47. Statewide, CDRC staff and volunteers have recently undertaken training in conflict coaching in preparation for its widespread integration into that network’s service portfolio. That training, as well as the referenced definition of conflict coaching, was rooted in the conflict coaching matters model (Jones, T.S., Brinkert, R., 2008).
48. Individual domain criminogenic needs include aggressiveness, beliefs and attitudes favorable to deviant or antisocial behaviors, impulsive behaviors, internalizing disorders, lack of attachment to convention, lack of stable relationships, low sociomoral reasoning, misinterpreting others’ communication, poor problem-solving skills, risk taking behaviors, social skills deficit, theft, victimization, and violence against others. For more, including references, see the ‘At-Risk Population’ segment of this report’s individual impact category.
49. Prospective/clients who engage in anything less than a completed intervention (e.g. a full, in-person mediation session), but who have at least minimally participated in an initial intake process, do receive measurable value from those abbreviated encounters – including potential criminogenic needs servicing – and, therefore, should be included in service providers’ overall impact effectiveness analyses and reporting as intention-to- treat (ITT) incidents. For more on the appropriateness of including ITT populations in pragmatic reviews of intervention effectiveness, see: Hollis, S., Campbell, F. (1999).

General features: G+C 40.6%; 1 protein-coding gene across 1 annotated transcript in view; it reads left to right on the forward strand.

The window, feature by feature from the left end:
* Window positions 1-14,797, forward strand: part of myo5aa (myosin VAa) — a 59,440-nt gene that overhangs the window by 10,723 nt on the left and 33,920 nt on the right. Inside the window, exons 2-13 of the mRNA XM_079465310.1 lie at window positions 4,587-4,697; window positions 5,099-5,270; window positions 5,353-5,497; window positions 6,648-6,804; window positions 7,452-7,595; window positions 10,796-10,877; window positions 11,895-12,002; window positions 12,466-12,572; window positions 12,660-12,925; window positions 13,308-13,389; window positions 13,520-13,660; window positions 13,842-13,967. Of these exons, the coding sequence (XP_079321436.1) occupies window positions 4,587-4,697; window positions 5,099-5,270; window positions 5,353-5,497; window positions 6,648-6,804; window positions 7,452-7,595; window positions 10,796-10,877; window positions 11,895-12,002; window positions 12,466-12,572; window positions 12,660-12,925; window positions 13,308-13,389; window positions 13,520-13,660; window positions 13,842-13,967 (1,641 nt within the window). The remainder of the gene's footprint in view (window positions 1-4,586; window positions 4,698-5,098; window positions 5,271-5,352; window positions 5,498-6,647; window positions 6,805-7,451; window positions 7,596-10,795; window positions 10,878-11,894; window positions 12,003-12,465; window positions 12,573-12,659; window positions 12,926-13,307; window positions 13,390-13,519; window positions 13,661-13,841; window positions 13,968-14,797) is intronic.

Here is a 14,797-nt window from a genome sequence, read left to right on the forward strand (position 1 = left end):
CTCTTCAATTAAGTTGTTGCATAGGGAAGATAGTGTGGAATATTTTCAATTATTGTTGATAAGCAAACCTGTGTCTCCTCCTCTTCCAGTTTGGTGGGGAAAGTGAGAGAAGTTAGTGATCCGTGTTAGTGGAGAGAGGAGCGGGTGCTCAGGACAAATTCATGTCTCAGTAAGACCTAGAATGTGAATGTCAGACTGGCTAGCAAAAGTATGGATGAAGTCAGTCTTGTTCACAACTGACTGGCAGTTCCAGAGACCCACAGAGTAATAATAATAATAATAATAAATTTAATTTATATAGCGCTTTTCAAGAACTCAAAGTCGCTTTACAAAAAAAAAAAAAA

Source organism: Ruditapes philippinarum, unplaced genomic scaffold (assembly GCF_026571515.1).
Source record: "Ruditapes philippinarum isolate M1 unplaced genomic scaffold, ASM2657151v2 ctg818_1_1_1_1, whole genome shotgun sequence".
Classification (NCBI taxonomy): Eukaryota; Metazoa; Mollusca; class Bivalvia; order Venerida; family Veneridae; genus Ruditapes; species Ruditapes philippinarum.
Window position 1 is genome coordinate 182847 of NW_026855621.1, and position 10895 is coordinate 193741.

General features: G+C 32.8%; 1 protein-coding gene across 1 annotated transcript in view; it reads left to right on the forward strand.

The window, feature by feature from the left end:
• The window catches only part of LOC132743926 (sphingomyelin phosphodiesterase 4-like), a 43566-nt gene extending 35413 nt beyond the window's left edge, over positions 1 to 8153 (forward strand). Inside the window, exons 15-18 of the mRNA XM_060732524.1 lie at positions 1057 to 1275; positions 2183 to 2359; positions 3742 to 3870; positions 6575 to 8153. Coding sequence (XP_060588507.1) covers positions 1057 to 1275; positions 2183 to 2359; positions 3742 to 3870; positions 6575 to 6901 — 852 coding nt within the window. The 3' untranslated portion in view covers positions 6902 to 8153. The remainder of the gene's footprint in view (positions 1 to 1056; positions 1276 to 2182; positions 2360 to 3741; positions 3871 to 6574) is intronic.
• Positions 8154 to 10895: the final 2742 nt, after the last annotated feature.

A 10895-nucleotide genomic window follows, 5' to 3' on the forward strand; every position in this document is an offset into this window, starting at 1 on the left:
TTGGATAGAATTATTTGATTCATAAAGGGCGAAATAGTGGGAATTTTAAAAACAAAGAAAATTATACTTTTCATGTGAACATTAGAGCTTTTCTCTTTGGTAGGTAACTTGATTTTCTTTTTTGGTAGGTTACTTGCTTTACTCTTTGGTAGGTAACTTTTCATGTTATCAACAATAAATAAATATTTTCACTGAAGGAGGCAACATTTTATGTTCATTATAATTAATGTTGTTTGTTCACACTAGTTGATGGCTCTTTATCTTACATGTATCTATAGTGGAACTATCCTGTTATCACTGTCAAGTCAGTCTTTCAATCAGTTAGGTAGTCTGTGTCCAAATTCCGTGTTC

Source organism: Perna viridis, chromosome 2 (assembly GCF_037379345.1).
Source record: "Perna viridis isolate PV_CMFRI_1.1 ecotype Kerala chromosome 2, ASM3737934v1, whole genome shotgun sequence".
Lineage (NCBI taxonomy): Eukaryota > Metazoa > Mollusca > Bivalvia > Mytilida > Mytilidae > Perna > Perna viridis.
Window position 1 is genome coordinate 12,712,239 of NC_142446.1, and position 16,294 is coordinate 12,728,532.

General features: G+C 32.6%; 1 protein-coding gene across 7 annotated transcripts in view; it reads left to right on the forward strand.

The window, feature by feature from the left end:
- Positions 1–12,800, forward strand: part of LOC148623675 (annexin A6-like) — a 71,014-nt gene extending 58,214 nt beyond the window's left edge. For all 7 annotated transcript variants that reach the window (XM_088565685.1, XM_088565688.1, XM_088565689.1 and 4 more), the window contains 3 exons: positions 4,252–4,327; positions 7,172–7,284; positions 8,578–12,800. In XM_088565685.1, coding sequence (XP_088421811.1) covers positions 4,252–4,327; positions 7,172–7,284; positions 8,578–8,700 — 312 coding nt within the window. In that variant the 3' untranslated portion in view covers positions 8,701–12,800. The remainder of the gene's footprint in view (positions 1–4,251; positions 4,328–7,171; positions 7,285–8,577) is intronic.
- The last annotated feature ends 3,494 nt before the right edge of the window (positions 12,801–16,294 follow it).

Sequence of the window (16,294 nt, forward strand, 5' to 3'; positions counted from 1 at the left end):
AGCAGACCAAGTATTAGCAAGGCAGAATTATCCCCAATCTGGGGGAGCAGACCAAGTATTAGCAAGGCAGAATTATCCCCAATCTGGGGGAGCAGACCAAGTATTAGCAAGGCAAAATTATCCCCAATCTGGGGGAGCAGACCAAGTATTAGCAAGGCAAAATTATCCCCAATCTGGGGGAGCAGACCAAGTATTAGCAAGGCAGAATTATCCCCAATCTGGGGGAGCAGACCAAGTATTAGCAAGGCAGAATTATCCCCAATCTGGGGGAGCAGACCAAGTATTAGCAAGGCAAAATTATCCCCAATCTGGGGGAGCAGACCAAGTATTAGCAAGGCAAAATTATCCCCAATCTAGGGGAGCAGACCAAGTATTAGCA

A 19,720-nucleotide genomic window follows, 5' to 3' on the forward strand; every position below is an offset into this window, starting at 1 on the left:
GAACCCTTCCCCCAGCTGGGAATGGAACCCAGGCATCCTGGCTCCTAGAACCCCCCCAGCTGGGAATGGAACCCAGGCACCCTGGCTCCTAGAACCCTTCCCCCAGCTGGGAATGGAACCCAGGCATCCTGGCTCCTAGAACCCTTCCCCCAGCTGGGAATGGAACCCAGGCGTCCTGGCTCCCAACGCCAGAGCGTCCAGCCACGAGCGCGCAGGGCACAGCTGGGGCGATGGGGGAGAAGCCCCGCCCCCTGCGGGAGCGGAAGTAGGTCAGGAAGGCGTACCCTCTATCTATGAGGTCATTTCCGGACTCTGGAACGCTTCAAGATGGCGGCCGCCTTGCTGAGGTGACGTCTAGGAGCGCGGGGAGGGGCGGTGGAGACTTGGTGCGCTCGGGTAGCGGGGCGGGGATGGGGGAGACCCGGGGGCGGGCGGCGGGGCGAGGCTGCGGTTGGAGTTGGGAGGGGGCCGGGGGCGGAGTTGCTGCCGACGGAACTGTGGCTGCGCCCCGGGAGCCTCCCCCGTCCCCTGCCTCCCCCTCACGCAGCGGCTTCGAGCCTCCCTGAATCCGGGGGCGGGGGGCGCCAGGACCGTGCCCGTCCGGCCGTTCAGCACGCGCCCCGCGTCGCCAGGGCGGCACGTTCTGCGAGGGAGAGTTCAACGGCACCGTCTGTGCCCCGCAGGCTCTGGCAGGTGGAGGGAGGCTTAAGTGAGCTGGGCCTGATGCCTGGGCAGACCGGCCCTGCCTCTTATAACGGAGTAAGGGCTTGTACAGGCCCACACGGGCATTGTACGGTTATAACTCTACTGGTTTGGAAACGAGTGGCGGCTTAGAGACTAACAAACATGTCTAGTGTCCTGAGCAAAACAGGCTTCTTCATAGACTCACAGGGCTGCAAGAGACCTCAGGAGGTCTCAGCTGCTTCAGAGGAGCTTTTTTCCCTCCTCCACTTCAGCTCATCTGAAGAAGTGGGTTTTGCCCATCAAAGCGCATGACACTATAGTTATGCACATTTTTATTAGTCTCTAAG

50. This definition draws from the Center for Court Innovation’s report on Peacemaking circles that highlights the role of this process in the Red Hook Community Justice Center (Lambson, S.H., 2015).
51. As of yet, the research corpus for Peacemaking is still slowly developing. What does exist – including this evaluation – is largely descriptive in nature and does not yet include robust quantitative impact analyses (Bradshaw, W., Roseborough, D.J., 2005).
52. For a larger discussion on the impact of school-based peer mediation and restorative practices, see the ‘Schools’ briefing in this report’s institutional ‘Categories of Impact’ segment.